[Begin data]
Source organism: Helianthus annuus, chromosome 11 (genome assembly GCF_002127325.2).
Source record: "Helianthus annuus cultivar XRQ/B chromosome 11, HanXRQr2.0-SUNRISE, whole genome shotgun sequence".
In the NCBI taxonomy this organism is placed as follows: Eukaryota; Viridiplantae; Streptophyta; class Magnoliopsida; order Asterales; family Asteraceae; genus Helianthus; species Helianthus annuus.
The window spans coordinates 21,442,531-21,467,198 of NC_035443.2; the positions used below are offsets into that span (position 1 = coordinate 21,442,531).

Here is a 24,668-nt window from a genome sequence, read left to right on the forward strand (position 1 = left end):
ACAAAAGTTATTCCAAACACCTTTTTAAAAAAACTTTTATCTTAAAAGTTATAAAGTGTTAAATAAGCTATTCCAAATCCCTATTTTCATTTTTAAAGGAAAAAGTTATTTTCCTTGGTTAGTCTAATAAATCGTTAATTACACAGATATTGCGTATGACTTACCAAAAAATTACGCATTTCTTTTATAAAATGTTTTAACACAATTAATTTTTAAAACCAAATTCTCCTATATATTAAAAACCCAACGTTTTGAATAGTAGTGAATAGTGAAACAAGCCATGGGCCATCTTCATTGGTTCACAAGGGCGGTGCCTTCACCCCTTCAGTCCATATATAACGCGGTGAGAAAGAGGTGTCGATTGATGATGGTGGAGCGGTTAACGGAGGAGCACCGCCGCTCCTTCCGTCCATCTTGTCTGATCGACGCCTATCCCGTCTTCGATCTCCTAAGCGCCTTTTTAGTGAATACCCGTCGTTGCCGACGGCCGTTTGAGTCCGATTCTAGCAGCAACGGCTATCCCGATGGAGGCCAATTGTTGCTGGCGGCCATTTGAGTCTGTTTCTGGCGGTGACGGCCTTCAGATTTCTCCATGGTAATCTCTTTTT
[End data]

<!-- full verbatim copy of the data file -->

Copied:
Source organism: Helianthus annuus, chromosome 11 (genome assembly GCF_002127325.2).
Source record: "Helianthus annuus cultivar XRQ/B chromosome 11, HanXRQr2.0-SUNRISE, whole genome shotgun sequence".
In the NCBI taxonomy this organism is placed as follows: Eukaryota; Viridiplantae; Streptophyta; class Magnoliopsida; order Asterales; family Asteraceae; genus Helianthus; species Helianthus annuus.
The window spans coordinates 21,442,531-21,467,198 of NC_035443.2; the positions used below are offsets into that span (position 1 = coordinate 21,442,531).

Here is a 24,668-nt window from a genome sequence, read left to right on the forward strand (position 1 = left end):
ACAAAAGTTATTCCAAACACCTTTTTAAAAAAACTTTTATCTTAAAAGTTATAAAGTGTTAAATAAGCTATTCCAAATCCCTATTTTCATTTTTAAAGGAAAAAGTTATTTTCCTTGGTTAGTCTAATAAATCGTTAATTACACAGATATTGCGTATGACTTACCAAAAAATTACGCATTTCTTTTATAAAATGTTTTAACACAATTAATTTTTAAAACCAAATTCTCCTATATATTAAAAACCCAACGTTTTGAATAGTAGTGAATAGTGAAACAAGCCATGGGCCATCTTCATTGGTTCACAAGGGCGGTGCCTTCACCCCTTCAGTCCATATATAACGCGGTGAGAAAGAGGTGTCGATTGATGATGGTGGAGCGGTTAACGGAGGAGCACCGCCGCTCCTTCCGTCCATCTTGTCTGATCGACGCCTATCCCGTCTTCGATCTCCTAAGCGCCTTTTTAGTGAATACCCGTCGTTGCCGACGGCCGTTTGAGTCCGATTCTAGCAGCAACGGCTATCCCGATGGAGGCCAATTGTTGCTGGCGGCCATTTGAGTCTGTTTCTGGCGGTGACGGCCTTCAGATTTCTCCATGGTAATCTCTTTTT